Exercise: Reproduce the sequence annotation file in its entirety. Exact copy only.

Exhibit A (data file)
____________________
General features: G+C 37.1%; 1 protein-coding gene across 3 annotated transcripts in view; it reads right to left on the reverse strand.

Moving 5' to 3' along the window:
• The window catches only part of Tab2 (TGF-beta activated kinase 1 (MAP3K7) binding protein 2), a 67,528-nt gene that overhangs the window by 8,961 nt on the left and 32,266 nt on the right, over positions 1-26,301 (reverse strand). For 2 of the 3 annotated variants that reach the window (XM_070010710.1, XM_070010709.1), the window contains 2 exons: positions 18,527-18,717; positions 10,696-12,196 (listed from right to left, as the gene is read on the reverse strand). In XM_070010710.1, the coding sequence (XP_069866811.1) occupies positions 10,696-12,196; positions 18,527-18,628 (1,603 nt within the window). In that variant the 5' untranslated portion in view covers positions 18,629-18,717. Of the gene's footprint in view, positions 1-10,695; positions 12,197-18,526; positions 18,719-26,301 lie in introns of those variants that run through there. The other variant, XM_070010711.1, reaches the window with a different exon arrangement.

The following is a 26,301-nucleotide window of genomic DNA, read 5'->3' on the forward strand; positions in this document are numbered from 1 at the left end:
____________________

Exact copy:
General features: G+C 37.1%; 1 protein-coding gene across 3 annotated transcripts in view; it reads right to left on the reverse strand.

Moving 5' to 3' along the window:
• The window catches only part of Tab2 (TGF-beta activated kinase 1 (MAP3K7) binding protein 2), a 67,528-nt gene that overhangs the window by 8,961 nt on the left and 32,266 nt on the right, over positions 1-26,301 (reverse strand). For 2 of the 3 annotated variants that reach the window (XM_070010710.1, XM_070010709.1), the window contains 2 exons: positions 18,527-18,717; positions 10,696-12,196 (listed from right to left, as the gene is read on the reverse strand). In XM_070010710.1, the coding sequence (XP_069866811.1) occupies positions 10,696-12,196; positions 18,527-18,628 (1,603 nt within the window). In that variant the 5' untranslated portion in view covers positions 18,629-18,717. Of the gene's footprint in view, positions 1-10,695; positions 12,197-18,526; positions 18,719-26,301 lie in introns of those variants that run through there. The other variant, XM_070010711.1, reaches the window with a different exon arrangement.

The following is a 26,301-nucleotide window of genomic DNA, read 5'->3' on the forward strand; positions in this document are numbered from 1 at the left end: